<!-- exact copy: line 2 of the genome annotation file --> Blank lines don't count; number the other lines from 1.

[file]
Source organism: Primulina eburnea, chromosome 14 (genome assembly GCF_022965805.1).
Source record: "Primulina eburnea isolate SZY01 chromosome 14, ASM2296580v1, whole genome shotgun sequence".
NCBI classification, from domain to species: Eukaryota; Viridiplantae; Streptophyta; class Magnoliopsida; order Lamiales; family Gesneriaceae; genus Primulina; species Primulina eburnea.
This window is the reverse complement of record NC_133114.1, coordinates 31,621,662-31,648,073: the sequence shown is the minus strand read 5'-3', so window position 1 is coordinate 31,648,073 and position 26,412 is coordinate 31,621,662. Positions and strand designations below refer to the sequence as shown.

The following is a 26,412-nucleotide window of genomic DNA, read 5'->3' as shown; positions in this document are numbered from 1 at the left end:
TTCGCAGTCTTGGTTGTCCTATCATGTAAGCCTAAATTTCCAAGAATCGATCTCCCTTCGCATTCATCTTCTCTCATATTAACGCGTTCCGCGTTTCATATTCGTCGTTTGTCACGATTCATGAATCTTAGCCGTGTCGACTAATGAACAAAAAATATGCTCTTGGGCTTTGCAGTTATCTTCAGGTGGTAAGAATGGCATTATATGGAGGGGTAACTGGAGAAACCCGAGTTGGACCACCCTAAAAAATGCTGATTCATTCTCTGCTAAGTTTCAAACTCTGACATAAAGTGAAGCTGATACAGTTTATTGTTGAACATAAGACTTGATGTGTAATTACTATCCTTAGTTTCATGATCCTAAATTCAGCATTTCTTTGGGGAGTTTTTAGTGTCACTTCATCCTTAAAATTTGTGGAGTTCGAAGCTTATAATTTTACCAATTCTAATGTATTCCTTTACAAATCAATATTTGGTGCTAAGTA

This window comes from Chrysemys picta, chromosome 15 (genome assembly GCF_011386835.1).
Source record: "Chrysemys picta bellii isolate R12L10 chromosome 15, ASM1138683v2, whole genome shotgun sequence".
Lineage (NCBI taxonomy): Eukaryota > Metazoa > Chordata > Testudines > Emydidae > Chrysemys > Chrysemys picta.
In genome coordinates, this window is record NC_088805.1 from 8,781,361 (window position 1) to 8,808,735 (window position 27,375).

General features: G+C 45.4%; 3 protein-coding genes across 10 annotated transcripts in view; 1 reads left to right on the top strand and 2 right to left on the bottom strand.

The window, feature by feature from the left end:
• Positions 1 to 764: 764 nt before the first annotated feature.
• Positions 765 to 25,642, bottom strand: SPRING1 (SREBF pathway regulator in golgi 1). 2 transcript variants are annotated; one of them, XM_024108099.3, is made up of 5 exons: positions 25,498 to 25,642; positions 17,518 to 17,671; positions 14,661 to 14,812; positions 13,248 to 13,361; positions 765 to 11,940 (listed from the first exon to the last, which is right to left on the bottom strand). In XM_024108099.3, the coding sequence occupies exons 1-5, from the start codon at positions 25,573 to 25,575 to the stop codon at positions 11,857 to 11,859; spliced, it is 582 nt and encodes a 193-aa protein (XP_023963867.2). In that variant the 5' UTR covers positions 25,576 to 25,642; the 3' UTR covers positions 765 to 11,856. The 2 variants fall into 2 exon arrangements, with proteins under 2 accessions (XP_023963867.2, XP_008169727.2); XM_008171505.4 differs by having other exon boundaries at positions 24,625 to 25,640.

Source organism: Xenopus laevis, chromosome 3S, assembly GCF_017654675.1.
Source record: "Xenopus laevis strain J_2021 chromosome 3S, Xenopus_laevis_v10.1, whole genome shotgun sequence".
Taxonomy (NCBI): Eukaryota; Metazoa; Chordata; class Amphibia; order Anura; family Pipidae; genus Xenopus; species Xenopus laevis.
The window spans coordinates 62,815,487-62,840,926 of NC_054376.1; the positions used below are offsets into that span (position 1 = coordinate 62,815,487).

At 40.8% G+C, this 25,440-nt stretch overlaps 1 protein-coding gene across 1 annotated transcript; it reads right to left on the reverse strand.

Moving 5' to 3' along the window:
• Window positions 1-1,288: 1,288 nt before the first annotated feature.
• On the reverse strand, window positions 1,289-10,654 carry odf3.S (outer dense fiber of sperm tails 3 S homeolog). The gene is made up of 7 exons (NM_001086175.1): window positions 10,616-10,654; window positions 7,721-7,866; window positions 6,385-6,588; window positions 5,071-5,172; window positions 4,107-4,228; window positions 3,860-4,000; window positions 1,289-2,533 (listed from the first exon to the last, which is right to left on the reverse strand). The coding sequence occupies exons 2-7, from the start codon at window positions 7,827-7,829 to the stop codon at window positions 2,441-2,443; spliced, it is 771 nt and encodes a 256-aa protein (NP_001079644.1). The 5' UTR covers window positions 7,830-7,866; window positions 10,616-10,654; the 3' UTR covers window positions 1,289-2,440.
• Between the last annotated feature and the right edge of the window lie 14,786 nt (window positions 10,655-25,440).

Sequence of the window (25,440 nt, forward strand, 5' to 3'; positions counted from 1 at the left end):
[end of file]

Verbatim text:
Source record: "Primulina eburnea isolate SZY01 chromosome 14, ASM2296580v1, whole genome shotgun sequence".